I have lived and interacted with animals for my entire life. I got my first puppy when I was seven years old, raised an orphaned baby raccoon when I was a teenager, and animals continue to be integral to my life and art making.
Animals exhibit intelligence, natural beauty and adaptability; as the world around them changes, their habitat and physical traits evolve. The purity of their actions and reactions inspire me to use animals as subject matter.
My oil paintings are portraits of domesticated animals and wild animals, and sometimes refer to the predator-prey relationship, survival instinct, and extinction. Wild animals learn to fear humans while domesticated animals learn trust and dependency; my paintings investigate that distinction. I favor an expressionist approach and use energetic brush strokes to reflect the changing aspects of life.
60 WRD/MIN ART CRITIC AT THE BURNS BUILDING, BUFFALO, NY 11/11/16 2:30 PM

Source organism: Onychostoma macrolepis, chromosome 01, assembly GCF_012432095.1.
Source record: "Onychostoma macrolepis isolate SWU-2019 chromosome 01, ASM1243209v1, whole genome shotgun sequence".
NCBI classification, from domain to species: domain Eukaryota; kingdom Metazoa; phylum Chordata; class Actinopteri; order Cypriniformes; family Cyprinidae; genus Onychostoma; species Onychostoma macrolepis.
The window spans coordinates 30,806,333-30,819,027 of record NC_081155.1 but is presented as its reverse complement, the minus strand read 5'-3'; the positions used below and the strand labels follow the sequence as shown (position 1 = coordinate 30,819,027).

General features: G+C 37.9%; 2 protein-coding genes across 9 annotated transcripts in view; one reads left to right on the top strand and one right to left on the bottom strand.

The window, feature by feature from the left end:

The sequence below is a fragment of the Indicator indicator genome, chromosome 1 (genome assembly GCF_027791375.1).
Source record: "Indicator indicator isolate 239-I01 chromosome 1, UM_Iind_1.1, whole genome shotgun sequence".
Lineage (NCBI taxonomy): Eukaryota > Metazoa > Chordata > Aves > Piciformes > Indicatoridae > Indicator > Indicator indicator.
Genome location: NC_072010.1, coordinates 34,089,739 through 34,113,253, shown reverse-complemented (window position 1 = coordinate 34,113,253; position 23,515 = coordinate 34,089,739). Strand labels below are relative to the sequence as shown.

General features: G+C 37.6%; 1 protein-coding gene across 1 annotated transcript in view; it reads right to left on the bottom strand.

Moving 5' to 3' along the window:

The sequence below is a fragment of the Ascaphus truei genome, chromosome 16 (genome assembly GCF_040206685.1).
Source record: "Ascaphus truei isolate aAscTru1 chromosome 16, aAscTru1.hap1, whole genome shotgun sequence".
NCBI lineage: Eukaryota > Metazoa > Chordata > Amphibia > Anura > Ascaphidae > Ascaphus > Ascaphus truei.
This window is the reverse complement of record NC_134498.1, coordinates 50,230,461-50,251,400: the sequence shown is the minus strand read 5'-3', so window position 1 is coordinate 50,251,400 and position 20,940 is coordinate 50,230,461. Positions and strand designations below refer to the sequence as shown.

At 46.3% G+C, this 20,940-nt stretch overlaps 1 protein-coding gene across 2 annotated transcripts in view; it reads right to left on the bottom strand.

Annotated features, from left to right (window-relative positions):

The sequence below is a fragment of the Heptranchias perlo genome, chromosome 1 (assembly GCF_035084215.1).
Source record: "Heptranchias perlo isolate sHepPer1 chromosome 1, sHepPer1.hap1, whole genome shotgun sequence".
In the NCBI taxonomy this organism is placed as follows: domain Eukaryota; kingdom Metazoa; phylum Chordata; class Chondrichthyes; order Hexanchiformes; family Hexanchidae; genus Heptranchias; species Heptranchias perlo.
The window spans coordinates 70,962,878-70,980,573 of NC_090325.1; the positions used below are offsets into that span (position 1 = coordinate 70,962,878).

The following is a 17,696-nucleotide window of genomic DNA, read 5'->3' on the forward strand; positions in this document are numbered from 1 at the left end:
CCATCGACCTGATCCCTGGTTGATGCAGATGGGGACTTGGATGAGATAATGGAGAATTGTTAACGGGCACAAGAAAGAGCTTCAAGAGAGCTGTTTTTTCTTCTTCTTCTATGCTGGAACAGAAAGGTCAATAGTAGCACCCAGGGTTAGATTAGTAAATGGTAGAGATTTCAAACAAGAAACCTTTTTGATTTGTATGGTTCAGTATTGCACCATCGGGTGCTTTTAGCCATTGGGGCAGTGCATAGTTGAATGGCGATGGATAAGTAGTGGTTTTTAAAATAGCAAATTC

I do not love fables, preferring the inanimate elements of nature to be anthropomorphized. A talking rock beats a talking fox in my book. In Polly Little’s compositions, animals do not speak but they might as well, so intently do they occupy her painted canvases and carved wood blocks. The blocks are leftovers from the process of making prints, which Little exhibits as well, and normally they are just that, leftovers. Little does something novel with them that also feels novelistic, recalling the style of Swedish children’s book author Jan Brett. Affixed to the tops of same-size canvases, the blocks act as side-stories, bringing different animals in different registers together into the same tale: ram, rooster, and aye-aye join with gecko, bison with beaver. What’s the moral? They make fine prints too, including a witty one of those notorious wood chompers, beavers, who might have had a hand—or tooth—in making their own picture.